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01.12.2014 | Research article | Ausgabe 1/2014 Open Access

BMC Health Services Research 1/2014

Young people’s perceptions of youth-oriented health services in urban Soweto, South Africa: a qualitative investigation

BMC Health Services Research > Ausgabe 1/2014
Brittany Schriver, Kathryn Meagley, Shane Norris, Rebecca Geary, Aryeh D Stein
Wichtige Hinweise

Competing interests

The authors declare that they have no competing interests.

Authors’ contributions

BS and KM designed the study, developed the tools, carried out the interviews and coded the data. BS additionally analysed the data. RG participated in the design of the study and oversaw the data collection. ADS and SN oversaw the study and participated in its design and coordination. BS wrote the article and all authors critically revised the paper and approved the final manuscript. All authors read and approved the final manuscript.



In 2006, the South African Department of Health adopted and scaled-up loveLife’s Youth Friendly Services (YFS) initiative to a national policy to improve youth utilization of health programmes by strengthening community sensitisation and counselling services. As these services roll-out, alternative services to target young people are also becoming more popular. Success of any of these services, however, is dependent upon young people’s perceptions of these health services as a whole.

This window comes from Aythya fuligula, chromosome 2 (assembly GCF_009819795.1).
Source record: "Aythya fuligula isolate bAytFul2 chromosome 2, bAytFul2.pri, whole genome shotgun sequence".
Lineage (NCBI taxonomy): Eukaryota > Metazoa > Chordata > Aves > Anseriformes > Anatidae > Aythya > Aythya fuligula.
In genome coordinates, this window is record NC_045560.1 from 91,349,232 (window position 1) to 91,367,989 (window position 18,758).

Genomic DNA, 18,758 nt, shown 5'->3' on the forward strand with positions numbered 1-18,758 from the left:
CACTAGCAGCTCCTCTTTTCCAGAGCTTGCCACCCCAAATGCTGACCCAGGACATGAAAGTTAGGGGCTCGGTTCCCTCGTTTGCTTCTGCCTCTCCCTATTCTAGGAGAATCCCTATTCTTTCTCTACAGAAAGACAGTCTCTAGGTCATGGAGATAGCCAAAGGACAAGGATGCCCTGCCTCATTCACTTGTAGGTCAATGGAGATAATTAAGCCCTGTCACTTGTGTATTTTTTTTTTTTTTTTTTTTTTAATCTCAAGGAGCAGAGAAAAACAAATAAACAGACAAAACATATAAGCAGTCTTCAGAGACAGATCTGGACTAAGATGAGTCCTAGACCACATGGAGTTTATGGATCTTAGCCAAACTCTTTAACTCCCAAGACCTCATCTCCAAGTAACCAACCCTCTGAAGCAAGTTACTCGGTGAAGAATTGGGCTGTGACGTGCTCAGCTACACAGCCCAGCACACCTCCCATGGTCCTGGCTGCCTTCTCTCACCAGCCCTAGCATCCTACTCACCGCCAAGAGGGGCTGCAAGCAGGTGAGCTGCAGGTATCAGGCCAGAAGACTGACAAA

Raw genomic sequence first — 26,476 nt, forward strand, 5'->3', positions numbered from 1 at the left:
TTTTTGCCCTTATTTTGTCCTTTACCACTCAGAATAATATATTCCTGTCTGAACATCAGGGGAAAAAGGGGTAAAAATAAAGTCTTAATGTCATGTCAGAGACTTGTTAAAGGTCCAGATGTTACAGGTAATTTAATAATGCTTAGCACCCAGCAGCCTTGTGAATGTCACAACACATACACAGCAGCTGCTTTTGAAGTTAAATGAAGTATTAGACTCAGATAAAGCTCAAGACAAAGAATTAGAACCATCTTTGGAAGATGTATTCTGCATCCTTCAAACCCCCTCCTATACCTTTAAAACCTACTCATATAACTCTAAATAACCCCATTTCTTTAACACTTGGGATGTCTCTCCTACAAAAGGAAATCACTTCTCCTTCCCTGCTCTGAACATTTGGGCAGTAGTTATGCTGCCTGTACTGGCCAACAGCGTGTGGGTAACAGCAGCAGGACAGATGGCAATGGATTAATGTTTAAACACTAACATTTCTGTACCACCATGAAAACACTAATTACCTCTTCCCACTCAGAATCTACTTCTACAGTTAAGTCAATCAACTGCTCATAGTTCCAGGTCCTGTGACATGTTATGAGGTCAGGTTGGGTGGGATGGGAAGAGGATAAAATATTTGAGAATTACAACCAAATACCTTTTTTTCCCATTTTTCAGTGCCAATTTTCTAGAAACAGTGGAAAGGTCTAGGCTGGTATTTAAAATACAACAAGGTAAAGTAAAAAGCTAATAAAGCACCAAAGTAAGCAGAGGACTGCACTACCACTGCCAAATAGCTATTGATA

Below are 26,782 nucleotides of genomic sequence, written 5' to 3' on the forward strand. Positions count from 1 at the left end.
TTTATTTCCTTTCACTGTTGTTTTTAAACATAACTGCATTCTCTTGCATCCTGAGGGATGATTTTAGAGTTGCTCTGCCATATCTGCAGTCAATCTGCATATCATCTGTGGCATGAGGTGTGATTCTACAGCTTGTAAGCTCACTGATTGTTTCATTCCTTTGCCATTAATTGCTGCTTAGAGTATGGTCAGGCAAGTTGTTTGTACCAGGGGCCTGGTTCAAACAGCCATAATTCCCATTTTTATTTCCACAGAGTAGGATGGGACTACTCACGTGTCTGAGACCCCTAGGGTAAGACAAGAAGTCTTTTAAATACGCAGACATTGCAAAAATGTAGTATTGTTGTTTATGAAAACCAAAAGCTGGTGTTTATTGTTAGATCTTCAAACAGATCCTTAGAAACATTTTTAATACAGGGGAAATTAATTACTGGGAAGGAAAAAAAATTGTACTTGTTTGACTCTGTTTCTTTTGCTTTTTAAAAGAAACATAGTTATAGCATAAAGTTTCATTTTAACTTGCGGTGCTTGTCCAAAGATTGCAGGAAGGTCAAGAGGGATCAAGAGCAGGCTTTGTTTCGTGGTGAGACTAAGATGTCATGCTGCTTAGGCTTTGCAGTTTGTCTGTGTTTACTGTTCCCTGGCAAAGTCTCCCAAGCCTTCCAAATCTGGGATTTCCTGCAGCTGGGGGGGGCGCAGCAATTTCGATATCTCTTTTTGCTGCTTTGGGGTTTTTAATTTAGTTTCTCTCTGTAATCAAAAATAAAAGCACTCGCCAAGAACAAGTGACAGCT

This paper aims to examine the knowledge and perceptions of current health services oriented towards young people and examine potential alternative approaches to health service delivery.


The study was conducted in urban Soweto, South Africa. Twenty-five in-depth interviews were conducted between May-July 2012. Twenty-three of these were analysed according to modified grounded theory.


Knowledge of YFS was very low with no thorough knowledge of the programme’s purpose or activities. In general, young people were dissatisfied with the current health services in Soweto citing a lack of resources, long waiting times, and poor quality of care heightened by an underlying lack of choice and perceived inequity. When compared to alternative models of service delivery, no particular model was preferred over another.


Greater knowledge of whether and to what extent local clinics in Soweto are implementing YFS standards is needed. If implemented, improved outreach and advertisement is suggested. In-service training of nurses should be prioritized with a focus on sensitivity and equitable treatment to all.
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